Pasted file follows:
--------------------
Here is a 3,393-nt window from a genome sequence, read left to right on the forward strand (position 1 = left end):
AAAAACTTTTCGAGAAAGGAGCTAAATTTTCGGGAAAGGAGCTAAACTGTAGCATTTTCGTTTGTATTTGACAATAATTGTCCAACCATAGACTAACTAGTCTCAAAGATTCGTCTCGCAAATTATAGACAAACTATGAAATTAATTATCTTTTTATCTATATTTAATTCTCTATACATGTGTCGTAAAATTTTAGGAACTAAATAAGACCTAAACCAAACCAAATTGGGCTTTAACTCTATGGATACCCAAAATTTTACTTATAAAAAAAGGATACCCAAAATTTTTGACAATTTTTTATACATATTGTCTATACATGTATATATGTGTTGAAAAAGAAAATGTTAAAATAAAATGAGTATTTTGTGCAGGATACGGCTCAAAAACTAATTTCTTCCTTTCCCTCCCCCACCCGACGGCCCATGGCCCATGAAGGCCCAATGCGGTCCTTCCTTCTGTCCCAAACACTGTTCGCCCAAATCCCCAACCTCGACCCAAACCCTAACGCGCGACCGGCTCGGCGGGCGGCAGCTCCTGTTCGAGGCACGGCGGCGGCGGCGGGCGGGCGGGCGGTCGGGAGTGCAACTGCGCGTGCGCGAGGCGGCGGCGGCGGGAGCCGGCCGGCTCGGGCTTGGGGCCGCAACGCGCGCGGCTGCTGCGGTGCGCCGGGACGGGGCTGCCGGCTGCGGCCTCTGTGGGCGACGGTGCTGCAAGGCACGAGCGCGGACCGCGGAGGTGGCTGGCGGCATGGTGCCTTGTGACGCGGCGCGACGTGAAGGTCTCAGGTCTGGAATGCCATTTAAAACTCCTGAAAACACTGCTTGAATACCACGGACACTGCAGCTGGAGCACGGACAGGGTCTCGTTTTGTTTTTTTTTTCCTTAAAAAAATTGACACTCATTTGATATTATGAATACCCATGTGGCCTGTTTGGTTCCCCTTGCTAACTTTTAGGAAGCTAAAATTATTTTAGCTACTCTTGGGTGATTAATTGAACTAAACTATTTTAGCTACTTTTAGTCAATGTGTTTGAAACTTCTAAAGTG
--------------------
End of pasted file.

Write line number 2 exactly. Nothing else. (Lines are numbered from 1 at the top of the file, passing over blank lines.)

AAAAACTTTTCGAGAAAGGAGCTAAATTTTCGGGAAAGGAGCTAAACTGTAGCATTTTCGTTTGTATTTGACAATAATTGTCCAACCATAGACTAACTAGTCTCAAAGATTCGTCTCGCAAATTATAGACAAACTATGAAATTAATTATCTTTTTATCTATATTTAATTCTCTATACATGTGTCGTAAAATTTTAGGAACTAAATAAGACCTAAACCAAACCAAATTGGGCTTTAACTCTATGGATACCCAAAATTTTACTTATAAAAAAAGGATACCCAAAATTTTTGACAATTTTTTATACATATTGTCTATACATGTATATATGTGTTGAAAAAGAAAATGTTAAAATAAAATGAGTATTTTGTGCAGGATACGGCTCAAAAACTAATTTCTTCCTTTCCCTCCCCCACCCGACGGCCCATGGCCCATGAAGGCCCAATGCGGTCCTTCCTTCTGTCCCAAACACTGTTCGCCCAAATCCCCAACCTCGACCCAAACCCTAACGCGCGACCGGCTCGGCGGGCGGCAGCTCCTGTTCGAGGCACGGCGGCGGCGGCGGGCGGGCGGGCGGTCGGGAGTGCAACTGCGCGTGCGCGAGGCGGCGGCGGCGGGAGCCGGCCGGCTCGGGCTTGGGGCCGCAACGCGCGCGGCTGCTGCGGTGCGCCGGGACGGGGCTGCCGGCTGCGGCCTCTGTGGGCGACGGTGCTGCAAGGCACGAGCGCGGACCGCGGAGGTGGCTGGCGGCATGGTGCCTTGTGACGCGGCGCGACGTGAAGGTCTCAGGTCTGGAATGCCATTTAAAACTCCTGAAAACACTGCTTGAATACCACGGACACTGCAGCTGGAGCACGGACAGGGTCTCGTTTTGTTTTTTTTTTCCTTAAAAAAATTGACACTCATTTGATATTATGAATACCCATGTGGCCTGTTTGGTTCCCCTTGCTAACTTTTAGGAAGCTAAAATTATTTTAGCTACTCTTGGGTGATTAATTGAACTAAACTATTTTAGCTACTTTTAGTCAATGTGTTTGAAACTTCTAAAGTG